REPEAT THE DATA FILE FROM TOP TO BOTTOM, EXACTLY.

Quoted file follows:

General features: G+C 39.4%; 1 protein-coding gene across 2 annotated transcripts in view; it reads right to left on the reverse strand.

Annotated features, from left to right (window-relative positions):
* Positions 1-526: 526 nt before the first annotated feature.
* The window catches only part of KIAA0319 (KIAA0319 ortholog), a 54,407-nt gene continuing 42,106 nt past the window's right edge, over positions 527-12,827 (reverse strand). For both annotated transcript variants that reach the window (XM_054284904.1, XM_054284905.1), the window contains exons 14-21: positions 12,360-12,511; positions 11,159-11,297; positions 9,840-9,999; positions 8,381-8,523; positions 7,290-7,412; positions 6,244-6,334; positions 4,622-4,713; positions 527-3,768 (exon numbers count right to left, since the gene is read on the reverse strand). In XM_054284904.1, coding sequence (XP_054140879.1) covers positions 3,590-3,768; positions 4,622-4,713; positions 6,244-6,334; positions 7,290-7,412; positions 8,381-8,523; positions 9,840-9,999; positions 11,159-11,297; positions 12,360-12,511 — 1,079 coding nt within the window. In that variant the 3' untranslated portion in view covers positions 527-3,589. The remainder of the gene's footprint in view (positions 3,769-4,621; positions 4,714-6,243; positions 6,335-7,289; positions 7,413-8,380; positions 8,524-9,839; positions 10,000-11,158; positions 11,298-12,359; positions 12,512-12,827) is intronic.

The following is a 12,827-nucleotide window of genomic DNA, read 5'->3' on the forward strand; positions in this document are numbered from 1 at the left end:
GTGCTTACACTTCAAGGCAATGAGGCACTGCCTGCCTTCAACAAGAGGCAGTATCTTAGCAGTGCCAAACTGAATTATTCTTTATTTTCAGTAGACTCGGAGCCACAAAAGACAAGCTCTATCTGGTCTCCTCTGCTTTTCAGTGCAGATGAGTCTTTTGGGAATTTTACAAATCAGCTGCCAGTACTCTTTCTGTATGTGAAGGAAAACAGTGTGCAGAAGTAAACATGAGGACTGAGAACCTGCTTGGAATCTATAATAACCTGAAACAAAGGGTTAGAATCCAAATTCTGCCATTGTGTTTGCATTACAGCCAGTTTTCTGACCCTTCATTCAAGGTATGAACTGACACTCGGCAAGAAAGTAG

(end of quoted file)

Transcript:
General features: G+C 39.4%; 1 protein-coding gene across 2 annotated transcripts in view; it reads right to left on the reverse strand.

Annotated features, from left to right (window-relative positions):
* Positions 1-526: 526 nt before the first annotated feature.
* The window catches only part of KIAA0319 (KIAA0319 ortholog), a 54,407-nt gene continuing 42,106 nt past the window's right edge, over positions 527-12,827 (reverse strand). For both annotated transcript variants that reach the window (XM_054284904.1, XM_054284905.1), the window contains exons 14-21: positions 12,360-12,511; positions 11,159-11,297; positions 9,840-9,999; positions 8,381-8,523; positions 7,290-7,412; positions 6,244-6,334; positions 4,622-4,713; positions 527-3,768 (exon numbers count right to left, since the gene is read on the reverse strand). In XM_054284904.1, coding sequence (XP_054140879.1) covers positions 3,590-3,768; positions 4,622-4,713; positions 6,244-6,334; positions 7,290-7,412; positions 8,381-8,523; positions 9,840-9,999; positions 11,159-11,297; positions 12,360-12,511 — 1,079 coding nt within the window. In that variant the 3' untranslated portion in view covers positions 527-3,589. The remainder of the gene's footprint in view (positions 3,769-4,621; positions 4,714-6,243; positions 6,335-7,289; positions 7,413-8,380; positions 8,524-9,839; positions 10,000-11,158; positions 11,298-12,359; positions 12,512-12,827) is intronic.

The following is a 12,827-nucleotide window of genomic DNA, read 5'->3' on the forward strand; positions in this document are numbered from 1 at the left end:
GTGCTTACACTTCAAGGCAATGAGGCACTGCCTGCCTTCAACAAGAGGCAGTATCTTAGCAGTGCCAAACTGAATTATTCTTTATTTTCAGTAGACTCGGAGCCACAAAAGACAAGCTCTATCTGGTCTCCTCTGCTTTTCAGTGCAGATGAGTCTTTTGGGAATTTTACAAATCAGCTGCCAGTACTCTTTCTGTATGTGAAGGAAAACAGTGTGCAGAAGTAAACATGAGGACTGAGAACCTGCTTGGAATCTATAATAACCTGAAACAAAGGGTTAGAATCCAAATTCTGCCATTGTGTTTGCATTACAGCCAGTTTTCTGACCCTTCATTCAAGGTATGAACTGACACTCGGCAAGAAAGTAG